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Chapter 32 - Adventures in the Far West by Mayne Reid

Stung by a Snake

The pain was not a dream; the blood upon my wrist was no illusion. Both were real. I was bitten by a rattlesnake!

Terror-stricken I sprang to my feet; and, with an action altogether mechanical, passed my hand over the wound, and wiped away the blood. It was but a trifling puncture, such as might have been made by the point of a lancet, and only a few drops of blood oozed from it.

Such a wound need not have terrified a child, so far as appearance went; but I, a man, was terrified, for I knew that that little incision had been made by a dread instrument—by the envenomed fang of a serpent—and in one hour I might be dead!

My first impulse was to pursue the snake and destroy it; but before I could act upon that impulse the reptile had escaped beyond my reach. A hollow log lay near—the trunk of a large tulip-tree, with the heart-wood decayed and gone. The snake had made for this—no doubt its haunt—and before I could come up with it, I saw the long slimy body, with its rhomboid spots, disappear within the dark cavity. Another “sker-r-rr” reached my ears as it glided out of sight. It seemed a note of triumph, as if uttered to tantalise me!

The reptile was now beyond my reach, but its destruction would not have availed me. Its death could not counteract the effect of its poison already in my veins. I knew that well enough, but for all I would have killed it, had it been in my power to do so. I felt angry and vengeful.

This was but my first impulse. It suddenly became changed to a feeling of terror. There was something so weird in the look of the reptile, something so strange in the manner of its attack and subsequent escape, that, on losing sight of it, I became suddenly impressed with a sort of supernatural awe—a belief that the creature was possessed of a fiendish intelligence!

Under this impression I remained for some moments in a state of bewilderment.

The sight of the blood, and the stinging sensation of the wound, soon brought me to my senses again, and admonished me of the necessity of taking immediate steps to procure an antidote to the poison. But what antidote?

What knew I of such things? I was but a classical scholar. True, I had lately given some attention to botanical studies; but my new knowledge extended only to the trees of the forest, and none of these with which I was acquainted possessed alexipharmic virtues. I knew nothing of the herbaceous plants, the milk-worts, and aristolochias, that would now have served me. The woods might have been filled with antidotal remedies, and I have died in their midst. Yes, I might have lain down upon a bed of Seneca root, and, amidst terrible convulsions, have breathed my last breath, without knowing that the rhizome of the humble plant crushed beneath my body would, in a few short hours, have expelled the venom from my veins, and given me life and health.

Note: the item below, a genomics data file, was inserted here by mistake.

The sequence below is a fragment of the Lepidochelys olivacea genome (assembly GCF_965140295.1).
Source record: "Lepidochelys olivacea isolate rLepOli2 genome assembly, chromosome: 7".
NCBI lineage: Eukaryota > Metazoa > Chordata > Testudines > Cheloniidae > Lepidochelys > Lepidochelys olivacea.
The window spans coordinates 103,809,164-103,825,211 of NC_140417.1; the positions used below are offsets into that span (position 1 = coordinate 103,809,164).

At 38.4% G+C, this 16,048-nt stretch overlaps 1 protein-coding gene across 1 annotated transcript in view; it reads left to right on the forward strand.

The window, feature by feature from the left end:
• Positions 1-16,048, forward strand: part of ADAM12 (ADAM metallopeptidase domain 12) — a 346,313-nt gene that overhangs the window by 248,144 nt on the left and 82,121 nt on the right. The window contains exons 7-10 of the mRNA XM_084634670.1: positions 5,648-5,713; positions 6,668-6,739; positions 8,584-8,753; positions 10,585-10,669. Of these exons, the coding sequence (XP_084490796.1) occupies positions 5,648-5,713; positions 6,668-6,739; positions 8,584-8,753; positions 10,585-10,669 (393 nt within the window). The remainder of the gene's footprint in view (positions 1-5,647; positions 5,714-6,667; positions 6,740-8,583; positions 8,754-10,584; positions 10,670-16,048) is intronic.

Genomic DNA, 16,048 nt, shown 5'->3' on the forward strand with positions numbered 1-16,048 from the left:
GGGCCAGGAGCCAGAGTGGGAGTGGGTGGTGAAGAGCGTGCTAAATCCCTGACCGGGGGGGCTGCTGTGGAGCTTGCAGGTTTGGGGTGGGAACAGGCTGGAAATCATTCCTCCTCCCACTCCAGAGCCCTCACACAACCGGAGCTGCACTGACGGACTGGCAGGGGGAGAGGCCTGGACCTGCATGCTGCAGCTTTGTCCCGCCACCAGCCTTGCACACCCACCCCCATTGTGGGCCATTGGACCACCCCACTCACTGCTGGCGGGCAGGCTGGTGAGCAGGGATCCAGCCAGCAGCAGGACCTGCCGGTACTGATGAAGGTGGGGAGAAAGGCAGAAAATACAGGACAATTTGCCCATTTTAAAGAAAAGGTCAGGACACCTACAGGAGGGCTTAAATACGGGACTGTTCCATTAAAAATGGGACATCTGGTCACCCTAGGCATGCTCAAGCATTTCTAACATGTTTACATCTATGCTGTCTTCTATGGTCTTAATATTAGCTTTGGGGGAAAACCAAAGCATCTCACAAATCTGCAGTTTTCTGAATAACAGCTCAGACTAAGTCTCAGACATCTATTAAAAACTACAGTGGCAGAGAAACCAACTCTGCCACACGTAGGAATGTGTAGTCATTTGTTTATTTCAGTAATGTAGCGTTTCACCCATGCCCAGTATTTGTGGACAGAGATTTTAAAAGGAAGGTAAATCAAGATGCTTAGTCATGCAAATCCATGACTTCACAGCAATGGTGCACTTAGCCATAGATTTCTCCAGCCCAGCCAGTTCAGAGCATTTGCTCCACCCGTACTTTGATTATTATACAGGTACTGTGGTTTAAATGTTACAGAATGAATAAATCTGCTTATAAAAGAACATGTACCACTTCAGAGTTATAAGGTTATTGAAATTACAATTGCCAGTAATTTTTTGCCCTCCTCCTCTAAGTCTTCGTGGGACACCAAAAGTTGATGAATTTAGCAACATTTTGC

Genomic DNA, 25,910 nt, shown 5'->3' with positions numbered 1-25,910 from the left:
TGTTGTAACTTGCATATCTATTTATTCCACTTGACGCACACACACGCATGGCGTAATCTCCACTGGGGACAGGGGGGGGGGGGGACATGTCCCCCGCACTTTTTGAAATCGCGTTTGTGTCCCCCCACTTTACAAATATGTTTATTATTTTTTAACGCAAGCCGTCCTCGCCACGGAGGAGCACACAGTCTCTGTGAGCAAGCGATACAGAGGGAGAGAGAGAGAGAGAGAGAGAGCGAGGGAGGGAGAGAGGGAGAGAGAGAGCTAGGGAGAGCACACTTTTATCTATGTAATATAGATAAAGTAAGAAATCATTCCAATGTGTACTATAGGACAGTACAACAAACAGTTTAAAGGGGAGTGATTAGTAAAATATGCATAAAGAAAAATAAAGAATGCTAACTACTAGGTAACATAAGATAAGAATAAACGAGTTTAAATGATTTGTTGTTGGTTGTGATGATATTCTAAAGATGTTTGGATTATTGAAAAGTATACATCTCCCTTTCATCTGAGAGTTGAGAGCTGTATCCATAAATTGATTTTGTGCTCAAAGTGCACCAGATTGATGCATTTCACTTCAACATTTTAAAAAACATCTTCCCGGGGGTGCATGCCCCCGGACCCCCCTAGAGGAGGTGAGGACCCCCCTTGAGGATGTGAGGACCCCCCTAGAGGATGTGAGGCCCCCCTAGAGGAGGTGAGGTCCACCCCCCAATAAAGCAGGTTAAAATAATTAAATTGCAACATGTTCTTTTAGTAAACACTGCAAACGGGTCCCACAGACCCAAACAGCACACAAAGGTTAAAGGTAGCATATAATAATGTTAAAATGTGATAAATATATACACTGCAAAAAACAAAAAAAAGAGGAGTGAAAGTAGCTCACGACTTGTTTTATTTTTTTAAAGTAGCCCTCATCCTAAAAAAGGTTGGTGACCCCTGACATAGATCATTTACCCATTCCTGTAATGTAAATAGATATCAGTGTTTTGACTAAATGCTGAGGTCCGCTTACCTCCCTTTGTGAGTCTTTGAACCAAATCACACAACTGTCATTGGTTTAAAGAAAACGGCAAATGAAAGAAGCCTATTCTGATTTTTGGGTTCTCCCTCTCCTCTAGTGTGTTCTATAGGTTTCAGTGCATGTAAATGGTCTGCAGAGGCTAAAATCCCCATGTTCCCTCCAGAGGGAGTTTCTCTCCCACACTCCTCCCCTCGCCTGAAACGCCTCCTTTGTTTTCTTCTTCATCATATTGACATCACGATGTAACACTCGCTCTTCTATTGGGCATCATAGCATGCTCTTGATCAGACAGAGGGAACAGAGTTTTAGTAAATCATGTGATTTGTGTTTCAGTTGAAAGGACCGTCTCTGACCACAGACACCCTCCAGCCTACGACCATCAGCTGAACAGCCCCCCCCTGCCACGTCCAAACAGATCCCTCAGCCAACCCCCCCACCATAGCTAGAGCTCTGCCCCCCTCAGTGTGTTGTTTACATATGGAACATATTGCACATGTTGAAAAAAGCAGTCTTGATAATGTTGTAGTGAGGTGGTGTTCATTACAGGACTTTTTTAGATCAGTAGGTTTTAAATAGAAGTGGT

I lost no time in speculating upon such a means of safety. I had but one thought—and that was to reach Bringiers at the earliest possible moment. My hopes rested upon Reigart.

I hastily took up my gun; and, plunging once more under the dark shadows of the cypress-trees, I hurried on with nervous strides. I ran as fast as my limbs would carry me; but the shock of terror I had experienced seemed to have enfeebled my whole frame, and my knees knocked against each other as I went.

On I struggled, regardless of my weakness, regardless of everything but the thought of reaching Bringiers and Reigart. Over fallen trees, through dense cane-brakes, through clumps of palmettoes and pawpaw thickets, I passed, dashing the branches from my path, and lacerating my skin at every step. Onward, through sluggish rivulets of water, through tough miry mud, through slimy pools, filled with horrid newts, and the spawn of the huge rana pipiens, whose hoarse loud croak at every step sounded ominous in my ear. Onward!

“Ho! whither am I going? Where is the path? where the tracks of my former footsteps? Not here—not there. Good God! I have lost them!—lost! lost!”

Quick as lightning came these thoughts. I looked around with eager glances. On every side I scanned the ground. I saw no path, no tracks, but those I had just made. I saw no marks that I could remember. I had lost my way. Beyond a doubt I was lost!

A thrill of despair ran through me—the blood curdled cold in my veins at the thought of my peril.

No wonder. If lost in the forest, then was I lost indeed. A single hour might be enough. In that time the poison would do its work. I should be found only by the wolves and vultures. O God!